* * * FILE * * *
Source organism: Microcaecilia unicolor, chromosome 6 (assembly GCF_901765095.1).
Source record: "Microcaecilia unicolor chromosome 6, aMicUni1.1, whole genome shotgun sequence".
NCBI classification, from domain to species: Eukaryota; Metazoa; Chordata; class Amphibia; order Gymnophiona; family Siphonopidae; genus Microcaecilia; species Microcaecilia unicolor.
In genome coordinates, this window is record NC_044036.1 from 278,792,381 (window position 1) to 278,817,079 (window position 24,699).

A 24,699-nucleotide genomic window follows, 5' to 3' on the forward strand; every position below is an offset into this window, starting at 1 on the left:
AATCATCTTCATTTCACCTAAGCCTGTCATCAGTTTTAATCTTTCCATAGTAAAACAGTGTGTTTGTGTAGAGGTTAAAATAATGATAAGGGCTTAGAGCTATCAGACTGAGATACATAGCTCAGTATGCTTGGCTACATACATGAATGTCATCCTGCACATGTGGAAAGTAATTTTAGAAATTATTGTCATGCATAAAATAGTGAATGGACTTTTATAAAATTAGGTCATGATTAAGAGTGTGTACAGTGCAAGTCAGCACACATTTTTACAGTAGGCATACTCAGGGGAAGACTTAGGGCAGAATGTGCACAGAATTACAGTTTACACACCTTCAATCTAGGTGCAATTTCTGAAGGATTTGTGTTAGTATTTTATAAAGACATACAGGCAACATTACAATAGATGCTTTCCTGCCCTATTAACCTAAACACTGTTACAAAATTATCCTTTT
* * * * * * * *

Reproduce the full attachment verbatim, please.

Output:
Source organism: Microcaecilia unicolor, chromosome 6 (assembly GCF_901765095.1).
Source record: "Microcaecilia unicolor chromosome 6, aMicUni1.1, whole genome shotgun sequence".
NCBI classification, from domain to species: Eukaryota; Metazoa; Chordata; class Amphibia; order Gymnophiona; family Siphonopidae; genus Microcaecilia; species Microcaecilia unicolor.
In genome coordinates, this window is record NC_044036.1 from 278,792,381 (window position 1) to 278,817,079 (window position 24,699).

A 24,699-nucleotide genomic window follows, 5' to 3' on the forward strand; every position below is an offset into this window, starting at 1 on the left:
AATCATCTTCATTTCACCTAAGCCTGTCATCAGTTTTAATCTTTCCATAGTAAAACAGTGTGTTTGTGTAGAGGTTAAAATAATGATAAGGGCTTAGAGCTATCAGACTGAGATACATAGCTCAGTATGCTTGGCTACATACATGAATGTCATCCTGCACATGTGGAAAGTAATTTTAGAAATTATTGTCATGCATAAAATAGTGAATGGACTTTTATAAAATTAGGTCATGATTAAGAGTGTGTACAGTGCAAGTCAGCACACATTTTTACAGTAGGCATACTCAGGGGAAGACTTAGGGCAGAATGTGCACAGAATTACAGTTTACACACCTTCAATCTAGGTGCAATTTCTGAAGGATTTGTGTTAGTATTTTATAAAGACATACAGGCAACATTACAATAGATGCTTTCCTGCCCTATTAACCTAAACACTGTTACAAAATTATCCTTTT